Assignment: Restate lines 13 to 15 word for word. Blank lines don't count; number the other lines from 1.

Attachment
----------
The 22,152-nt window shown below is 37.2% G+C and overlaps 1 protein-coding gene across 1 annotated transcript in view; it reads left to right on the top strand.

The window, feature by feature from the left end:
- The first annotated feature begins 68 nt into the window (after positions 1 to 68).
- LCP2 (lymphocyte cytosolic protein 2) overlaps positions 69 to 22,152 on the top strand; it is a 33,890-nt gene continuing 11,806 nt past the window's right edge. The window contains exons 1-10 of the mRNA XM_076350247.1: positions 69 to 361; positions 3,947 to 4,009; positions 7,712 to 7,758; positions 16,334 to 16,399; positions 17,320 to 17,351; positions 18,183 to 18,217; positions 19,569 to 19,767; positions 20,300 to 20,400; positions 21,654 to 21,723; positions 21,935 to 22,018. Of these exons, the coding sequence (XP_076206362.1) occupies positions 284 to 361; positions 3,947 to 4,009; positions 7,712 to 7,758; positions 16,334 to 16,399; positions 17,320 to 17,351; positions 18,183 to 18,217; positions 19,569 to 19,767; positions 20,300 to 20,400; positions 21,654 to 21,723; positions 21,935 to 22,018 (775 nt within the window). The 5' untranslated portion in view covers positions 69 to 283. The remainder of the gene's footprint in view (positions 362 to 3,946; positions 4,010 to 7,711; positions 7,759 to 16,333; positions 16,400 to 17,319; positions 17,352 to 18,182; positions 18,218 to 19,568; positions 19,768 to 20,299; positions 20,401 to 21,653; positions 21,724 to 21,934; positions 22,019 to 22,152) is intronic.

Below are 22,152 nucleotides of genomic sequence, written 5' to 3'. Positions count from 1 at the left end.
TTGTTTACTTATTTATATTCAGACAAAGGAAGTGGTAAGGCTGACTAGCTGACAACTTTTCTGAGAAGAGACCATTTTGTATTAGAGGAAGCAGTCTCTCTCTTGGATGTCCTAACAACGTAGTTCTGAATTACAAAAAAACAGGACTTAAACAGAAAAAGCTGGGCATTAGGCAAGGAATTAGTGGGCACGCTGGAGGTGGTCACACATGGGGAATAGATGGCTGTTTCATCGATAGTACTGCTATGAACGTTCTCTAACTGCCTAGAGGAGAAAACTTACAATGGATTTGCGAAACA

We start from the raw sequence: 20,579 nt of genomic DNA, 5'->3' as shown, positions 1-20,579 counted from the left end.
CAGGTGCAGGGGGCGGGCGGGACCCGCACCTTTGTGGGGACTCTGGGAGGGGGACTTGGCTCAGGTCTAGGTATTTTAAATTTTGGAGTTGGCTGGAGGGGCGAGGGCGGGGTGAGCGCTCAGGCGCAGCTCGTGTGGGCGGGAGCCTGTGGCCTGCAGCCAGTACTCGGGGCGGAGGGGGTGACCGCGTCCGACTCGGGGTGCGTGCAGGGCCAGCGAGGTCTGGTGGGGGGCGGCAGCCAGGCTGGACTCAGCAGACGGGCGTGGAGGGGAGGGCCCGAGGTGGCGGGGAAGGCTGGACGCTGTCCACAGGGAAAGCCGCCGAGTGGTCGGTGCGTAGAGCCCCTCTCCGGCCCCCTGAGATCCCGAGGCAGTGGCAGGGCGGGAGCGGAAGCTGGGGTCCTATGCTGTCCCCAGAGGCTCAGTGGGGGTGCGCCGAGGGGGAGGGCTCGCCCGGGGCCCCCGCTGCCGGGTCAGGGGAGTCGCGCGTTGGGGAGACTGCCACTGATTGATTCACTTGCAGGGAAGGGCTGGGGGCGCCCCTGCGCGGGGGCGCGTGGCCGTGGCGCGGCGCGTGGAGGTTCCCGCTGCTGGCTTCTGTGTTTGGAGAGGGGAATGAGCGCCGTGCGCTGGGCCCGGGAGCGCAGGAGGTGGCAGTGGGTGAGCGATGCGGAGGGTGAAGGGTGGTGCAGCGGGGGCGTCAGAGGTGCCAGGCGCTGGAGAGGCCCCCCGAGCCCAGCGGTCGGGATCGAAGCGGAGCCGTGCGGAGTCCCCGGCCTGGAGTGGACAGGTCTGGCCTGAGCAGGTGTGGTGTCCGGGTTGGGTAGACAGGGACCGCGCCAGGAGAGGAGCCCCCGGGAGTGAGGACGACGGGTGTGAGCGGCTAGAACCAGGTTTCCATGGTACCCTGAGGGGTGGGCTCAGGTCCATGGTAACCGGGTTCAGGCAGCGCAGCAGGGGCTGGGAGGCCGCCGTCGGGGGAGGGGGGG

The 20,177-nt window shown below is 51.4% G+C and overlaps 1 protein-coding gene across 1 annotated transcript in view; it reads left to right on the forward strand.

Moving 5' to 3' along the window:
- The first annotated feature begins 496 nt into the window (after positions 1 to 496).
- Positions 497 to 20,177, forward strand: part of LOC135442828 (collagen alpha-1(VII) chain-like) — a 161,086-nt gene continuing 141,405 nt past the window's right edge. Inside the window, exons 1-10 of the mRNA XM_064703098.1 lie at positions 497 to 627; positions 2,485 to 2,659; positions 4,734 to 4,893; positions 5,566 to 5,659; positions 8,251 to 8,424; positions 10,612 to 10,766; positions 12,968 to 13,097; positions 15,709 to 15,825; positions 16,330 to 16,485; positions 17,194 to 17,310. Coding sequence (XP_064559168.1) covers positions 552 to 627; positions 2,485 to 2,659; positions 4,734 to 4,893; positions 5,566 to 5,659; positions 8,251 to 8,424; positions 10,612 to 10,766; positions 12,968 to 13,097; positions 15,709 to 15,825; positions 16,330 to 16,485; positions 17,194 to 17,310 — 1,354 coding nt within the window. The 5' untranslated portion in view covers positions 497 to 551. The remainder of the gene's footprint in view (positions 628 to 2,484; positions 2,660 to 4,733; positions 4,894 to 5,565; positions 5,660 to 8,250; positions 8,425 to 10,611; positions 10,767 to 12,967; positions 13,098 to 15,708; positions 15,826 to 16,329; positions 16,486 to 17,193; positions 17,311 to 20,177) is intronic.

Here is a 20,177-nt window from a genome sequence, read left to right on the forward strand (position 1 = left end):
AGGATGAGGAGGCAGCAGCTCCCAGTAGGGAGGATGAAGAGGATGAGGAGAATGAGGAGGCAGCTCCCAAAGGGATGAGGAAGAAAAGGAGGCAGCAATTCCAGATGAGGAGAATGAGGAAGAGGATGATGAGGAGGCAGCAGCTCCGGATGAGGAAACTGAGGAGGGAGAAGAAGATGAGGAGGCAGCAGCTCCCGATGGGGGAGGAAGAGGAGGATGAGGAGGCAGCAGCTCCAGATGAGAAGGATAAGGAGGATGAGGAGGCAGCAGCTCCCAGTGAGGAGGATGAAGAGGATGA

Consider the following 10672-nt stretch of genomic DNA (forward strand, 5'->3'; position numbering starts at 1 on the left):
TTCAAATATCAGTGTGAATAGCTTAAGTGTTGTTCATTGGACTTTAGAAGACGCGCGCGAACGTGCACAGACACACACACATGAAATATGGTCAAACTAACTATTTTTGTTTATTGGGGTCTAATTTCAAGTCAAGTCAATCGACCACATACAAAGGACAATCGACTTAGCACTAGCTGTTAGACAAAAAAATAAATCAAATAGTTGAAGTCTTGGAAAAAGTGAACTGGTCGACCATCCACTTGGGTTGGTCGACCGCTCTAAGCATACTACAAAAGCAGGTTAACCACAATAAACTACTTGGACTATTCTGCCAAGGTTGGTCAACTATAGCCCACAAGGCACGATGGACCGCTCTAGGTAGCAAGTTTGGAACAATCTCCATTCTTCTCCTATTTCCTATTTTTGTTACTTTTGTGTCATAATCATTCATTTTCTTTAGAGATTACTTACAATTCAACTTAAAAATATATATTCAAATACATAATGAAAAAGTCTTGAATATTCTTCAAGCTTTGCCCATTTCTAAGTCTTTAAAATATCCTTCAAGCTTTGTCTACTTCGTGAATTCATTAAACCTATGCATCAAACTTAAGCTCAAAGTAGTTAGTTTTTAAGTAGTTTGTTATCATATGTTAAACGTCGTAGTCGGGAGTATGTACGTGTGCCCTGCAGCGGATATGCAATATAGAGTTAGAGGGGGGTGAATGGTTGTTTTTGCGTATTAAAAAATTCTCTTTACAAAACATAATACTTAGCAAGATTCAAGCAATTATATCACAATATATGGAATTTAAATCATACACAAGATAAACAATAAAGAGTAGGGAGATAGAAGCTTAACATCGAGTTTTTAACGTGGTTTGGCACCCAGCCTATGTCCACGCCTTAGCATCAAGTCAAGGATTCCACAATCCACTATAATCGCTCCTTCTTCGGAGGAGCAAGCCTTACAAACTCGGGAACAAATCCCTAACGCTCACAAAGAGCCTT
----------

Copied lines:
Here is a 20,177-nt window from a genome sequence, read left to right on the forward strand (position 1 = left end):
AGGATGAGGAGGCAGCAGCTCCCAGTAGGGAGGATGAAGAGGATGAGGAGAATGAGGAGGCAGCTCCCAAAGGGATGAGGAAGAAAAGGAGGCAGCAATTCCAGATGAGGAGAATGAGGAAGAGGATGATGAGGAGGCAGCAGCTCCGGATGAGGAAACTGAGGAGGGAGAAGAAGATGAGGAGGCAGCAGCTCCCGATGGGGGAGGAAGAGGAGGATGAGGAGGCAGCAGCTCCAGATGAGAAGGATAAGGAGGATGAGGAGGCAGCAGCTCCCAGTGAGGAGGATGAAGAGGATGA

Consider the following 10672-nt stretch of genomic DNA (forward strand, 5'->3'; position numbering starts at 1 on the left):